The competition for VR is about to heat up, as manufacturers look for a way to bring this immersive entertainment style to more heads, and one of the companies behind the revival has just announced how it plans to go beyond the mere geeks, offering insight into the future of virtual reality.
Oculus has just shown off new wares at its third Connect conference, bringing the developer community to a hall in California to show off what’s coming and what’s being worked on, as people work on the cutting edge of the virtually real.
First up, while the Oculus “Rift” headset is still available for a fairly high price of $599 USD — with no Aussie retailers, sadly, as this is an online purchase only — Oculus is about to add something else for you to buy: controllers.
Currently, gamepads are required to get you into the game, and while these allow movement, they lack the virtual feeling of holding, of picking things up, and of projecting yourself into the gaming experience.
Oculus has been working on a solution for this for some time, and its “Touch” controllers will finally be ready for pre-order this month, bringing a sense of physical control to the virtual space.
These controllers basically wrap around the hand and provide a sense of natural gesture control, almost if your limbs had been scanned and entered into the world just by virtue of you holding the controllers, and VR developers will likely have some cool uses for these.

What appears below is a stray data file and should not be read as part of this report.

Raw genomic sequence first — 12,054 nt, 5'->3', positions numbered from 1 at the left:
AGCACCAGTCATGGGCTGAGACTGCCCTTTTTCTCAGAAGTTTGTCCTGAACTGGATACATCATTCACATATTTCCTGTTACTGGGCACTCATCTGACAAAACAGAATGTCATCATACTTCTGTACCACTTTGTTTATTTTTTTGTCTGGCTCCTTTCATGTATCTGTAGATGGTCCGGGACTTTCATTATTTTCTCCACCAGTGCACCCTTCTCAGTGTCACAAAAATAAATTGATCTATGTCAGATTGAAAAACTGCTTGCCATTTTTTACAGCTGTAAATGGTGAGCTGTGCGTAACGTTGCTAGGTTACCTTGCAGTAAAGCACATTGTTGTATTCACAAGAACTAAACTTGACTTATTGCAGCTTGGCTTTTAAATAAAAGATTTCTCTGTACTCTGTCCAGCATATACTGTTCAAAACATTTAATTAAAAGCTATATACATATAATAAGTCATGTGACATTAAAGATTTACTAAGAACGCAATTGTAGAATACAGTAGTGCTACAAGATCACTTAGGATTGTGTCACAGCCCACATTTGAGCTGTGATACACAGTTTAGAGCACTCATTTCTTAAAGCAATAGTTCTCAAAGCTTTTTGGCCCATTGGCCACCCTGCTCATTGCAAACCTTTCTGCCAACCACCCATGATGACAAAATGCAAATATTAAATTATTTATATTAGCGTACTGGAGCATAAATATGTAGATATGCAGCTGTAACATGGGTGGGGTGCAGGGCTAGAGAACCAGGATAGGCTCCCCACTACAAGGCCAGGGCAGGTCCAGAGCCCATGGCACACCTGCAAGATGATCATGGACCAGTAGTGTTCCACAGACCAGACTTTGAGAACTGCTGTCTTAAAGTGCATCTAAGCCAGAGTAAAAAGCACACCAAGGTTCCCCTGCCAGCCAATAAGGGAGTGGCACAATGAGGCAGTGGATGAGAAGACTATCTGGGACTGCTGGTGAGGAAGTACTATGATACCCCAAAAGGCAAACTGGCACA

Priced at $199 USD, these are an optional add that deliver more immersion amidst control, while allowing the Oculus headset to compete more aggressively against the HTC Vive VR headset, which has included similar controllers since its release earlier in the year.
Vive is also competing in a different space, and that’s a literal wording, with the HTC and Steam created platform reliant on placing sensors in the home to cater for actual depth-based movement in VR.
This means if you have the room, the Vive could be set up in a small corner of your home, and when you step in between the sensors, it will actually cause you to step in and around the virtual environment, allowing you to walk around in small increments, and duck behind virtual objects.
While it might make you look a little crazy, this is considered a true virtual experience, kicking down the doors of the standard video game and letting you truly get immersed, as your physical actions reflect those inside of a digital virtual world.
And that’s an area Oculus has only half entered, with the two sensors it came with originally there for small amounts of depth — sitting or standing — but not a whole lot of walking.
Fortunately, it has found a solution: a third sensor.
When used with the Touch controllers being released this year, a third sensor (available for an optional $79 USD) will add “room-scale” control for virtual reality, allowing people with enough room to make virtual reality more than just a sitting affair.
The future is near
Oculus has also used the conference to talk about what the future holds, and with Samsung’s Gear VR opening up the world of mobile virtual reality to more eyes, faces, and people, the company has added a few things for the mobile world.